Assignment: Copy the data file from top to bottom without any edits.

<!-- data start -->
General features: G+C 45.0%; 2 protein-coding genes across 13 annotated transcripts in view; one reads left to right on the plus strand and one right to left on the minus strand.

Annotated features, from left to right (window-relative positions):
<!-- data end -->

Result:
General features: G+C 45.0%; 2 protein-coding genes across 13 annotated transcripts in view; one reads left to right on the plus strand and one right to left on the minus strand.

Annotated features, from left to right (window-relative positions):